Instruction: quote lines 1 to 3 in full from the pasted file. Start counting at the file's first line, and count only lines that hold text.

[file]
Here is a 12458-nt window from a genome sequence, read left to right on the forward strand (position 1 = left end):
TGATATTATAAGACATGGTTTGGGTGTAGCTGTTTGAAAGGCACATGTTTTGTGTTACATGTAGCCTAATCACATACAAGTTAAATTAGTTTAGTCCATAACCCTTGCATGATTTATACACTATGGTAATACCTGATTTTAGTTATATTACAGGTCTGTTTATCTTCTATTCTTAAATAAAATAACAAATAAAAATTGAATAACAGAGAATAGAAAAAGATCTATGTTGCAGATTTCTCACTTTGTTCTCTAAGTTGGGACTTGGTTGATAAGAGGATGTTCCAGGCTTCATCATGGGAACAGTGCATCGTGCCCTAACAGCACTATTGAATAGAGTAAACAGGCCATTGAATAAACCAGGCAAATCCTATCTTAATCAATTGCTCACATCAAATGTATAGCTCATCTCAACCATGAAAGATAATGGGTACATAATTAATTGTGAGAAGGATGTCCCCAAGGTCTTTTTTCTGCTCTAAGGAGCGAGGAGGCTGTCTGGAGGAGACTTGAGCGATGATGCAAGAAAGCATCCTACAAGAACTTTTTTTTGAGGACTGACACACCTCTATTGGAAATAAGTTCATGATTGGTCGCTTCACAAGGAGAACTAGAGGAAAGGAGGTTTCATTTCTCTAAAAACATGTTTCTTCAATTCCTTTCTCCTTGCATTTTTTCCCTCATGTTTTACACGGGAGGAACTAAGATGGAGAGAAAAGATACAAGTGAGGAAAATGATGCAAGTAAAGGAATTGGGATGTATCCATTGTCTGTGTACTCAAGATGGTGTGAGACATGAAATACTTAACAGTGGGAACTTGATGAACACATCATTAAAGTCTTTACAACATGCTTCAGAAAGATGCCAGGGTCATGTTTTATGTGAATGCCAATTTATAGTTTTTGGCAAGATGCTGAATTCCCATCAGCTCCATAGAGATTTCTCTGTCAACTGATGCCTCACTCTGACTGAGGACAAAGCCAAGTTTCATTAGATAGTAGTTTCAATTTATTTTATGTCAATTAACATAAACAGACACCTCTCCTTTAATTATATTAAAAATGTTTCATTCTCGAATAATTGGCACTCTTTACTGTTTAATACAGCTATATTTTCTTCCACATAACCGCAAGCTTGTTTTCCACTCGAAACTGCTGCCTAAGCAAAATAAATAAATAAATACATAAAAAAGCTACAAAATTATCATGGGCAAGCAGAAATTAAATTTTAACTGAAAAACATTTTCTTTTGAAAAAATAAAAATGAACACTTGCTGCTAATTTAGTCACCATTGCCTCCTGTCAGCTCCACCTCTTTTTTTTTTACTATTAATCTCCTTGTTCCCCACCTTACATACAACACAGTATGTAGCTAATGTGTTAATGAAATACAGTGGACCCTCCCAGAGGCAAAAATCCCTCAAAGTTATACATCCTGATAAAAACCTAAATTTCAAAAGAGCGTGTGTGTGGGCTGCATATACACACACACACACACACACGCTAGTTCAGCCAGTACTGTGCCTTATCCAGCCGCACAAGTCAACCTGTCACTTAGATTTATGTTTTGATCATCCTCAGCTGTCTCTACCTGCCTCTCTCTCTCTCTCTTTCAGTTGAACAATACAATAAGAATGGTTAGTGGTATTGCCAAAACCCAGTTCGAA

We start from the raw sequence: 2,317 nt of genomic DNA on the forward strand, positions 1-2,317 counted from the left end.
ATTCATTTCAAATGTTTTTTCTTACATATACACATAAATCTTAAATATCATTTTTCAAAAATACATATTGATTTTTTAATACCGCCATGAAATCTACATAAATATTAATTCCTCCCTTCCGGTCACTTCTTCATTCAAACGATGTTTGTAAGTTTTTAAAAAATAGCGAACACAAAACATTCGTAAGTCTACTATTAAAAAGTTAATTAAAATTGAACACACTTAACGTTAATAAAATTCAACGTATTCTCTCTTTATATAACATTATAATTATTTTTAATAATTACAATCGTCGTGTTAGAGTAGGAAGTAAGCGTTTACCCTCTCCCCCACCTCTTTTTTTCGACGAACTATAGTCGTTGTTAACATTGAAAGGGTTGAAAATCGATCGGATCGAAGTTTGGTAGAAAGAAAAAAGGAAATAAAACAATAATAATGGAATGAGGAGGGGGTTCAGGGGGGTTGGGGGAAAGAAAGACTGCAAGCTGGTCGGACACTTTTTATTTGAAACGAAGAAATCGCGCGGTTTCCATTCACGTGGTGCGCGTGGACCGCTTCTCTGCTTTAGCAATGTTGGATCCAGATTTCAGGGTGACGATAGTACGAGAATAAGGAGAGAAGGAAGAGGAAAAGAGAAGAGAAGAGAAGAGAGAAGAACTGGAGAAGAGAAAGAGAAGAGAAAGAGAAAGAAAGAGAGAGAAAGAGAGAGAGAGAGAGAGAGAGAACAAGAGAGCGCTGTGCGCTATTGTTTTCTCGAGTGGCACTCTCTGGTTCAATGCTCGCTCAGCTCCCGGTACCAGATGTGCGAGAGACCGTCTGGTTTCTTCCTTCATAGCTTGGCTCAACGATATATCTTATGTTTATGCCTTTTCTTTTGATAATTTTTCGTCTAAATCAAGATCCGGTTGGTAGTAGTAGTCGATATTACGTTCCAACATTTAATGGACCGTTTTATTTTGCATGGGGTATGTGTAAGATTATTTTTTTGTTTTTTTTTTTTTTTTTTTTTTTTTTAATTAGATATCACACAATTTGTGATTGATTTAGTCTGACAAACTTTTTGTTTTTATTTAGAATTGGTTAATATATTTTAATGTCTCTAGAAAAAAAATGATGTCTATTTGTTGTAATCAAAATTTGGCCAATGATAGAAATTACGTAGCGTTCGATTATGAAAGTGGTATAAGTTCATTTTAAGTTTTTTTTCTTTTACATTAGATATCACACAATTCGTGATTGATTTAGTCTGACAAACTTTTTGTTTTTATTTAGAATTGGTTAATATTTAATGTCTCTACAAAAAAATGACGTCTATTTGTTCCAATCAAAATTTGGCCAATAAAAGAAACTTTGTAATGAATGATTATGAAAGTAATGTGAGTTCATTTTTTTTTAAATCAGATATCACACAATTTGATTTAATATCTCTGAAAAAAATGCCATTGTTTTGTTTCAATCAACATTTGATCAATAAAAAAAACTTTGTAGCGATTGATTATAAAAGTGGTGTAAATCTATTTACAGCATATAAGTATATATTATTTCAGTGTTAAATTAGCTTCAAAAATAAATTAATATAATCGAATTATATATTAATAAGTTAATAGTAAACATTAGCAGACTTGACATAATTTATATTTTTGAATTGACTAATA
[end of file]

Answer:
Here is a 12458-nt window from a genome sequence, read left to right on the forward strand (position 1 = left end):
TGATATTATAAGACATGGTTTGGGTGTAGCTGTTTGAAAGGCACATGTTTTGTGTTACATGTAGCCTAATCACATACAAGTTAAATTAGTTTAGTCCATAACCCTTGCATGATTTATACACTATGGTAATACCTGATTTTAGTTATATTACAGGTCTGTTTATCTTCTATTCTTAAATAAAATAACAAATAAAAATTGAATAACAGAGAATAGAAAAAGATCTATGTTGCAGATTTCTCACTTTGTTCTCTAAGTTGGGACTTGGTTGATAAGAGGATGTTCCAGGCTTCATCATGGGAACAGTGCATCGTGCCCTAACAGCACTATTGAATAGAGTAAACAGGCCATTGAATAAACCAGGCAAATCCTATCTTAATCAATTGCTCACATCAAATGTATAGCTCATCTCAACCATGAAAGATAATGGGTACATAATTAATTGTGAGAAGGATGTCCCCAAGGTCTTTTTTCTGCTCTAAGGAGCGAGGAGGCTGTCTGGAGGAGACTTGAGCGATGATGCAAGAAAGCATCCTACAAGAACTTTTTTTTGAGGACTGACACACCTCTATTGGAAATAAGTTCATGATTGGTCGCTTCACAAGGAGAACTAGAGGAAAGGAGGTTTCATTTCTCTAAAAACATGTTTCTTCAATTCCTTTCTCCTTGCATTTTTTCCCTCATGTTTTACACGGGAGGAACTAAGATGGAGAGAAAAGATACAAGTGAGGAAAATGATGCAAGTAAAGGAATTGGGATGTATCCATTGTCTGTGTACTCAAGATGGTGTGAGACATGAAATACTTAACAGTGGGAACTTGATGAACACATCATTAAAGTCTTTACAACATGCTTCAGAAAGATGCCAGGGTCATGTTTTATGTGAATGCCAATTTATAGTTTTTGGCAAGATGCTGAATTCCCATCAGCTCCATAGAGATTTCTCTGTCAACTGATGCCTCACTCTGACTGAGGACAAAGCCAAGTTTCATTAGATAGTAGTTTCAATTTATTTTATGTCAATTAACATAAACAGACACCTCTCCTTTAATTATATTAAAAATGTTTCATTCTCGAATAATTGGCACTCTTTACTGTTTAATACAGCTATATTTTCTTCCACATAACCGCAAGCTTGTTTTCCACTCGAAACTGCTGCCTAAGCAAAATAAATAAATAAATACATAAAAAAGCTACAAAATTATCATGGGCAAGCAGAAATTAAATTTTAACTGAAAAACATTTTCTTTTGAAAAAATAAAAATGAACACTTGCTGCTAATTTAGTCACCATTGCCTCCTGTCAGCTCCACCTCTTTTTTTTTTACTATTAATCTCCTTGTTCCCCACCTTACATACAACACAGTATGTAGCTAATGTGTTAATGAAATACAGTGGACCCTCCCAGAGGCAAAAATCCCTCAAAGTTATACATCCTGATAAAAACCTAAATTTCAAAAGAGCGTGTGTGTGGGCTGCATATACACACACACACACACACACGCTAGTTCAGCCAGTACTGTGCCTTATCCAGCCGCACAAGTCAACCTGTCACTTAGATTTATGTTTTGATCATCCTCAGCTGTCTCTACCTGCCTCTCTCTCTCTCTCTTTCAGTTGAACAATACAATAAGAATGGTTAGTGGTATTGCCAAAACCCAGTTCGAA

We start from the raw sequence: 2,317 nt of genomic DNA on the forward strand, positions 1-2,317 counted from the left end.